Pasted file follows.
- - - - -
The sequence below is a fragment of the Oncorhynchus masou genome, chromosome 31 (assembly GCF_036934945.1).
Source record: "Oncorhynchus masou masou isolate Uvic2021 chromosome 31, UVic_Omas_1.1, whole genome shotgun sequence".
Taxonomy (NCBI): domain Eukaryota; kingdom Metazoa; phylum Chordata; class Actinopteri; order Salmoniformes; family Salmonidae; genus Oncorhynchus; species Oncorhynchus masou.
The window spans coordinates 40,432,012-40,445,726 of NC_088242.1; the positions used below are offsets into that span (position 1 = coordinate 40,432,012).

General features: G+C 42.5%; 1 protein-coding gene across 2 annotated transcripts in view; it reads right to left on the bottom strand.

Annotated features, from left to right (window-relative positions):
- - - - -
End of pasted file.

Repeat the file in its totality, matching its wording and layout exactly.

The sequence below is a fragment of the Oncorhynchus masou genome, chromosome 31 (assembly GCF_036934945.1).
Source record: "Oncorhynchus masou masou isolate Uvic2021 chromosome 31, UVic_Omas_1.1, whole genome shotgun sequence".
Taxonomy (NCBI): domain Eukaryota; kingdom Metazoa; phylum Chordata; class Actinopteri; order Salmoniformes; family Salmonidae; genus Oncorhynchus; species Oncorhynchus masou.
The window spans coordinates 40,432,012-40,445,726 of NC_088242.1; the positions used below are offsets into that span (position 1 = coordinate 40,432,012).

General features: G+C 42.5%; 1 protein-coding gene across 2 annotated transcripts in view; it reads right to left on the bottom strand.

Annotated features, from left to right (window-relative positions):